argus

Bogota, 6 November (Argus) — Venezuela’s crude production entered November on a downswing after the US banned non-US companies from crude-for-diesel swaps at the end of October.

Output was slipping below an October average of 350,000 b/d as Spain’s Repsol, Italy’s Eni and India’s Reliance stopped crude liftings and low-sulfur diesel supply that had previously been permitted under the US sanctions, Venezuelan oil industry sources told Argus.

The diesel cut-off has left Venezuela’s state-owned PdV with few export options and nearly replete storage, a pattern repeated over the course of the nearly two years since the US imposed the oil sanctions in January 2019. Crude exports in October plunged to roughly 350,000 b/d, half of the September level.

Among PdV’s joint ventures that are still partially operating is PetroPiar, a heavy crude upgrading project in which Chevron holds a 30pc stake. The 170,000 b/d upgrader, based in the eastern industrial complex of Jose, is producing around 65,000-70,000 b/d of synthetic crude.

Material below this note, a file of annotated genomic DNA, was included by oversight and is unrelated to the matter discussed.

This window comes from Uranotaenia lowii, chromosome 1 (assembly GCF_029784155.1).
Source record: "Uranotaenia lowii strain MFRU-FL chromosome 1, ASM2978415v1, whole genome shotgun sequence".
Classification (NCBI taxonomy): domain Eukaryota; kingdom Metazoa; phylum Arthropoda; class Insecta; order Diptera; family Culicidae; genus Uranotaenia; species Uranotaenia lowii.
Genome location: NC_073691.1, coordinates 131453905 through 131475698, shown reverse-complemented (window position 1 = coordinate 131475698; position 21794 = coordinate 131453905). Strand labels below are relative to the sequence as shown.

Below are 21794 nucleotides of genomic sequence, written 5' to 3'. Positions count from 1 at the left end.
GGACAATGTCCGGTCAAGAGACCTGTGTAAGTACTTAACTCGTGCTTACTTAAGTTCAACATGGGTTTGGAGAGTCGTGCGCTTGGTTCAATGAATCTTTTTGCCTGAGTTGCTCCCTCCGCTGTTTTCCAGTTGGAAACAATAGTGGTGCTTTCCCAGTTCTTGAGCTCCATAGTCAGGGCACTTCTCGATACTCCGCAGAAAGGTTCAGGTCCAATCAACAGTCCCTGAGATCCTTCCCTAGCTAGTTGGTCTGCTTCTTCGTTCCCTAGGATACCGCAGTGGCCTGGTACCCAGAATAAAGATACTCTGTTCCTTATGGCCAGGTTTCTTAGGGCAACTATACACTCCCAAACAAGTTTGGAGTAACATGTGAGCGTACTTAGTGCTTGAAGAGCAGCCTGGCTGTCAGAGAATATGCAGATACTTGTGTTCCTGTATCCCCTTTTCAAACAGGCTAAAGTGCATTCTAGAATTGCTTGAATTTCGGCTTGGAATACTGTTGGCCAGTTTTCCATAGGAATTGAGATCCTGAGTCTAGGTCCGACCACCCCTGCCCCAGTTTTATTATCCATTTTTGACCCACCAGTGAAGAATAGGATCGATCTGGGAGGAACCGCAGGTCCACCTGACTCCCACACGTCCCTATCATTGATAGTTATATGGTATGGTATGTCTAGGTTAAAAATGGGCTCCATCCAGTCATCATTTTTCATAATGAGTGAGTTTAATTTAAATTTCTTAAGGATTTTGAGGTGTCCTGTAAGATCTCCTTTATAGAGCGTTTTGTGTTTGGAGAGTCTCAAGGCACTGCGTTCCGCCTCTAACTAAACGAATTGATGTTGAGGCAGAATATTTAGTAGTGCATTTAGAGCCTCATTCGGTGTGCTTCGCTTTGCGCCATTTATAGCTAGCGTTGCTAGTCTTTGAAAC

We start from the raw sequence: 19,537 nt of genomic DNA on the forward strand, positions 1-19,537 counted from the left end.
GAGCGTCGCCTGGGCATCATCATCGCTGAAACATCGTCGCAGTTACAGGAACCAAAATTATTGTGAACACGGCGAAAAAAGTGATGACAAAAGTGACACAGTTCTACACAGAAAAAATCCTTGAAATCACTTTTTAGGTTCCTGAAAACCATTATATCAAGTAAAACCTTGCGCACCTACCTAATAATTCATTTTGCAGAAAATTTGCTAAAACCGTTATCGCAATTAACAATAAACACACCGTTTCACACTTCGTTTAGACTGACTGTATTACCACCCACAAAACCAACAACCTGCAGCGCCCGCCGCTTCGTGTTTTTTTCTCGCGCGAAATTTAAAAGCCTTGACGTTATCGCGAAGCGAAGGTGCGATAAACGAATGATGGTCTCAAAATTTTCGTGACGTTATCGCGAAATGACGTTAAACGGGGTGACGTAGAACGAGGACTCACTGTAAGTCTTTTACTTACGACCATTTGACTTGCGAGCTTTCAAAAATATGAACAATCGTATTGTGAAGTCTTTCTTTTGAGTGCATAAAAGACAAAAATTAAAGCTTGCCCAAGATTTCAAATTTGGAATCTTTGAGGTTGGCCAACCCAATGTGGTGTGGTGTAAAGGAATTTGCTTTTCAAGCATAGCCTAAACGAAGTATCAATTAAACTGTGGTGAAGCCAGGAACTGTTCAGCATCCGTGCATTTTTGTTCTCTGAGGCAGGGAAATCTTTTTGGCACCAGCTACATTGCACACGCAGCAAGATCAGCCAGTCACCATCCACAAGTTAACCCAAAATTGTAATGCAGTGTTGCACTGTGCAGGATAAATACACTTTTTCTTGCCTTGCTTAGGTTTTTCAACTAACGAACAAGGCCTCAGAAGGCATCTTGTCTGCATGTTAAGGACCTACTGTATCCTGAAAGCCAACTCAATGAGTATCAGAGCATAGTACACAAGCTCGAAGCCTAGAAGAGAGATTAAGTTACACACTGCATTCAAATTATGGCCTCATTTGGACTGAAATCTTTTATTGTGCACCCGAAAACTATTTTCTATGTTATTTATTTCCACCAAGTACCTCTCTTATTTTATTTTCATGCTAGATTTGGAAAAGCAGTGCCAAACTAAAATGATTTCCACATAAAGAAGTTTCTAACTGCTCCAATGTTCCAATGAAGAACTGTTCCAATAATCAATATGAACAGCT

Chevron and a handful of US-based oil services companies remain in Venezuela under a restricted sanctions waiver that the US government is expected to renew again when it expires on 1 December, regardless of the outcome of the tense US presidential race currently in play.

Venezuela oil flow sags - Iran offers more help - oilandgas360

Iran’s foreign minister Javad Zarif

The Venezuelan government of President Nicolas Maduro routinely blames the sanctions for the national oil industry’s decline, most acutely reflected in a gasoline shortage. PdV’s efforts to repair its 305,000 b/d Cardon refinery, one part of its mostly broken 1.3mn b/d refining system, have largely stalled.

Another gasoline supply respite could be on the horizon, after Iran’s foreign minister Javad Zarif met with his Venezuelan counterpart Jorge Arreaza and Maduro yesterday in Caracas. Iran shipped gasoline to Venezuela in May-June and again in September-October, briefly alleviating a severe deficit that has fortified a black market controlled by Maduro loyalists, a trend that could now extend to increasingly scarce diesel as well.


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